Five Things You Can Say to be More Gender Inclusive

It’s not easy changing habits, however in some cases it can lead to a better society. The way we talk and communicate can have a huge impact on the subconscious perceptions people have about races, lifestyles, and sexes. Take, for instance, gender references in language. Historically, the masculine form of words have been used to convey meaning through communication. However, that language is quickly changing due to the improvement of society. We’re now understanding that it’s not morally acceptable to single out and stereotype people based on things they have no control over. So, here are five ways that you can start using more gender-neutral language when writing and speaking.

1. Say Humankind instead of Mankind.

This one should be the simplest on the list. Man or mankind is generally used to talk about the human race as a whole. Still, adding two letters to that word can make your language absolutely sure to encompass every human in the world. Come to think of it, I wonder what we’ll do when human is considered sexist. Oh well, we’ll cross that bridge when we get there.

2. Say You All instead of You Guys.

This is where the south’s “y’all” might have gotten one right. And that’s saying something considering the south is widely considered to be the most racist part of America. The word guy implies a male, but the very definition of “you all” needs no explanation.

3. Say Firefighter/Weather Reporter/Salesperson instead of Fireman/Weatherman/Salesman.

These job titles are from back when using the masculine form of words was not considered sexist. Still, there’s a very simple fix. Replace “man” with “person.” Alternately, use their formal job title.

4. Say Server/Actor instead of Waitress/Actress.

Sometimes the original masculine form is okay, especially if they don’t make any direct reference to gender. People tend to get offended by the delineation between sexes in the words. English seems to be headed towards a truly gender neutral language. Actor, for example, is perfectly acceptable because it makes sense. Sometimes, new words need to be created altogether, like with server.

5. Say He or She instead of He for unknown gender.

…or you could use the singular “they.” Still, that’s not exactly grammatically correct, so it’s probably best to just use “he or she.” Really, this is just a sign of the much bigger pronoun problem we have in English. We need a new singular, gender neutral, pronoun. I propose the word “fi,” pronounced fee.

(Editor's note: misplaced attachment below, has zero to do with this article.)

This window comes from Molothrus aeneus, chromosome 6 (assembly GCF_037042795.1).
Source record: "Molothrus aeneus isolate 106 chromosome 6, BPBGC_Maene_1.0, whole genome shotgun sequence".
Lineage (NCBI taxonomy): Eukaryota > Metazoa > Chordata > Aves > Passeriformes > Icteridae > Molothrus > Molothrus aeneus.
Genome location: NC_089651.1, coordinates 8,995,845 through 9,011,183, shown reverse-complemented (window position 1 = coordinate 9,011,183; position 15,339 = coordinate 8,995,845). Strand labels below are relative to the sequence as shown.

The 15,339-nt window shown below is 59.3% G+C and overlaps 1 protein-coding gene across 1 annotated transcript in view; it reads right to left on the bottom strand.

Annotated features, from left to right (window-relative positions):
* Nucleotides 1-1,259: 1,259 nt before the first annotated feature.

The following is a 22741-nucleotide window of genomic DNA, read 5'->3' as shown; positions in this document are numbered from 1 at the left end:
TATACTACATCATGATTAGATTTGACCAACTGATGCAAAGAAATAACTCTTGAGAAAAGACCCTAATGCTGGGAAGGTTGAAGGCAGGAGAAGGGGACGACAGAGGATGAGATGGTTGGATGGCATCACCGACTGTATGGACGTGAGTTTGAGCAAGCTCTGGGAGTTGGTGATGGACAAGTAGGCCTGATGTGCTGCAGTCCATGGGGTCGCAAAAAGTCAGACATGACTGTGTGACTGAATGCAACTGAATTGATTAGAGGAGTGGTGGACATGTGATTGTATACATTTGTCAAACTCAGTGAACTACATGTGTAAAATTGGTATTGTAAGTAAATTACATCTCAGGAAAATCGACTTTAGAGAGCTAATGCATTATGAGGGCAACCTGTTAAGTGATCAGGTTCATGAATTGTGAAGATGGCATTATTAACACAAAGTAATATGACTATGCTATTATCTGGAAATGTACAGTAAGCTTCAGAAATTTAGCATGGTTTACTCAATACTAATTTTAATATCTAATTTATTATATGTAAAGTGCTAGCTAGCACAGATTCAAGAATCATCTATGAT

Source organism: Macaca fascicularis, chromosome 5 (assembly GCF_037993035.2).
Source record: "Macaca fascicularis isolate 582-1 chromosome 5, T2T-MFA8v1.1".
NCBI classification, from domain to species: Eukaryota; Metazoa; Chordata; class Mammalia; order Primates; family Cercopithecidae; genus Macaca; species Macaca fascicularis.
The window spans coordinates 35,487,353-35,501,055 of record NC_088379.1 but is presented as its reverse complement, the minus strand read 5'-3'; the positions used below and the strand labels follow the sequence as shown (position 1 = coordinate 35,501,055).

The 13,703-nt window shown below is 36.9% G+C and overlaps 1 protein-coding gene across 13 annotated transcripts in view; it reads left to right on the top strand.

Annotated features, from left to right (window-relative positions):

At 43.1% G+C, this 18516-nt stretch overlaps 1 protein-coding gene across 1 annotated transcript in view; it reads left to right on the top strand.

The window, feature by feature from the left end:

BEFORE: The author wrote the blog post in ten minutes. He or she should be proud of his or herself.
AFTER: The author wrote the blog post in ten minutes. Fi should be proud of fiself.

Just run the things you are saying through your head before speaking. Ask yourself who you may be affecting or what you may be promoting with your language. And it’s okay if you mess up a lot, these are slow gradual changes that take time to become part of natural conversation.

 

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[This post originally appeared on August 27, 2015, but I wanted to make it longer. Exactly twice as long, to be exact.]

[What, did you expect me to follow the Daily Post daily prompt two days in a row? Not happening.]

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Matthew Estes

Matthew Estes currently exists in the ether between graudate student and full-time worker. One day he hopes to be a full-time novelist and blogger, but until that day comes he spends his time playing video games, eating pizza, and being with his soon-to-be wife. However, he has yet to do all three at the same time. Bucket list stuff, you know.

8 thoughts on “Five Things You Can Say to be More Gender Inclusive

    1. Thanks! Hey, I like what I’ve seen of your blog so far. I’ve followed it and look forward to your future posts!

  1. Hmm, I do use gender neutral words unless I actually know that I am definitely referring to a man or a woman. Then, of course, it’s he or she. Although I do admit, I use ‘you guys’ often. Need to keep that one in mind 🙂 Thoughtful post, Matt.

    1. I’m pretty sure everyone uses “you guys.” I don’t think it’s a huge deal, but worth considering. Thank you for the compliment.

  2. I live in France. Every single article is assigned gender within the language. Le for male and La for female. But did you know that an egg (l’oeuf) is masculine? Bizarre. From my own perspective, I feel that fiddling with language quite literally just pays lip service to the issue. The real issue is not humankind but human kindness which we could and should all exercise but most don’t.

    1. I am glad the English doesn’t have masuculine and feminine words. Instead it just has tons and tons of weird rules. Haha. “Human kindness.” I love that! Do you mind if I make a post called that one day? I’ll mention you of course.

      1. I would be flattered so please go ahead. I used to say to my daughters when they were little ‘please try to be human kind’ … As for English – I break the rules wherever possible!!! Have a fabulous Sunday full of kindness, peace and joy

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